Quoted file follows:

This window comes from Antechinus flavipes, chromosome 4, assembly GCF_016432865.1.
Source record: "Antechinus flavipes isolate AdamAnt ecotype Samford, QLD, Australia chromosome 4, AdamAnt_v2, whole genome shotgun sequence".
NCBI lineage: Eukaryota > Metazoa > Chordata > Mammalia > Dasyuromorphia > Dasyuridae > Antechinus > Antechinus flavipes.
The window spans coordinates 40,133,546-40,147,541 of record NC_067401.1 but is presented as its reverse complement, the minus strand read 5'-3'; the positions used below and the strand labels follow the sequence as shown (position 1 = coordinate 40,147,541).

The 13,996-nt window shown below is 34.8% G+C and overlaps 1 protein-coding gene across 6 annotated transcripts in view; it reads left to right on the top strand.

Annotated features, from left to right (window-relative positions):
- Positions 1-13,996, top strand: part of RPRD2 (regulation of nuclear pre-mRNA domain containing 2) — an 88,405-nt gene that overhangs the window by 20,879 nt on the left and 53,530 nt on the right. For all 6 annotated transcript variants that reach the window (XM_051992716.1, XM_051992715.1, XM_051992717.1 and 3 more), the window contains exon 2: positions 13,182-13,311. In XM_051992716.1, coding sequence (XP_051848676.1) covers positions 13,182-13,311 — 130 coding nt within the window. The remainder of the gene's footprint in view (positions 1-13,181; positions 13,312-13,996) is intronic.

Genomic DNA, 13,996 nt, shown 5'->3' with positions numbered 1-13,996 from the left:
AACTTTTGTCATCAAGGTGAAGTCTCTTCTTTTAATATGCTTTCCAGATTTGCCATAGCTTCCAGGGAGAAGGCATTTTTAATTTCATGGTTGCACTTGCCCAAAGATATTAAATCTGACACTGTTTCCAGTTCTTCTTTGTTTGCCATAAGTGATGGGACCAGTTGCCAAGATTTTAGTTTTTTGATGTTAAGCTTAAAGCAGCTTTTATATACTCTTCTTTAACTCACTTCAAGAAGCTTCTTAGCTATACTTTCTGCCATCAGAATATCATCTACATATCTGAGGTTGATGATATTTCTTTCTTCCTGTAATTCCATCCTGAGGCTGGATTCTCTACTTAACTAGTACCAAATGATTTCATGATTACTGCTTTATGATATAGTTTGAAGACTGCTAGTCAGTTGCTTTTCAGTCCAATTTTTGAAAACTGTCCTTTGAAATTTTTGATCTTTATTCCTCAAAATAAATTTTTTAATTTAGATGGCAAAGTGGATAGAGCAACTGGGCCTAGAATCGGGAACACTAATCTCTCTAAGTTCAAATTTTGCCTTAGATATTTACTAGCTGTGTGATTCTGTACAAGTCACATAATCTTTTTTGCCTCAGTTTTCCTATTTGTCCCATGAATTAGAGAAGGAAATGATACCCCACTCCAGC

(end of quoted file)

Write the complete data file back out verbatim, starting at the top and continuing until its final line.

This window comes from Antechinus flavipes, chromosome 4, assembly GCF_016432865.1.
Source record: "Antechinus flavipes isolate AdamAnt ecotype Samford, QLD, Australia chromosome 4, AdamAnt_v2, whole genome shotgun sequence".
NCBI lineage: Eukaryota > Metazoa > Chordata > Mammalia > Dasyuromorphia > Dasyuridae > Antechinus > Antechinus flavipes.
The window spans coordinates 40,133,546-40,147,541 of record NC_067401.1 but is presented as its reverse complement, the minus strand read 5'-3'; the positions used below and the strand labels follow the sequence as shown (position 1 = coordinate 40,147,541).

The 13,996-nt window shown below is 34.8% G+C and overlaps 1 protein-coding gene across 6 annotated transcripts in view; it reads left to right on the top strand.

Annotated features, from left to right (window-relative positions):
- Positions 1-13,996, top strand: part of RPRD2 (regulation of nuclear pre-mRNA domain containing 2) — an 88,405-nt gene that overhangs the window by 20,879 nt on the left and 53,530 nt on the right. For all 6 annotated transcript variants that reach the window (XM_051992716.1, XM_051992715.1, XM_051992717.1 and 3 more), the window contains exon 2: positions 13,182-13,311. In XM_051992716.1, coding sequence (XP_051848676.1) covers positions 13,182-13,311 — 130 coding nt within the window. The remainder of the gene's footprint in view (positions 1-13,181; positions 13,312-13,996) is intronic.

Genomic DNA, 13,996 nt, shown 5'->3' with positions numbered 1-13,996 from the left:
AACTTTTGTCATCAAGGTGAAGTCTCTTCTTTTAATATGCTTTCCAGATTTGCCATAGCTTCCAGGGAGAAGGCATTTTTAATTTCATGGTTGCACTTGCCCAAAGATATTAAATCTGACACTGTTTCCAGTTCTTCTTTGTTTGCCATAAGTGATGGGACCAGTTGCCAAGATTTTAGTTTTTTGATGTTAAGCTTAAAGCAGCTTTTATATACTCTTCTTTAACTCACTTCAAGAAGCTTCTTAGCTATACTTTCTGCCATCAGAATATCATCTACATATCTGAGGTTGATGATATTTCTTTCTTCCTGTAATTCCATCCTGAGGCTGGATTCTCTACTTAACTAGTACCAAATGATTTCATGATTACTGCTTTATGATATAGTTTGAAGACTGCTAGTCAGTTGCTTTTCAGTCCAATTTTTGAAAACTGTCCTTTGAAATTTTTGATCTTTATTCCTCAAAATAAATTTTTTAATTTAGATGGCAAAGTGGATAGAGCAACTGGGCCTAGAATCGGGAACACTAATCTCTCTAAGTTCAAATTTTGCCTTAGATATTTACTAGCTGTGTGATTCTGTACAAGTCACATAATCTTTTTTGCCTCAGTTTTCCTATTTGTCCCATGAATTAGAGAAGGAAATGATACCCCACTCCAGC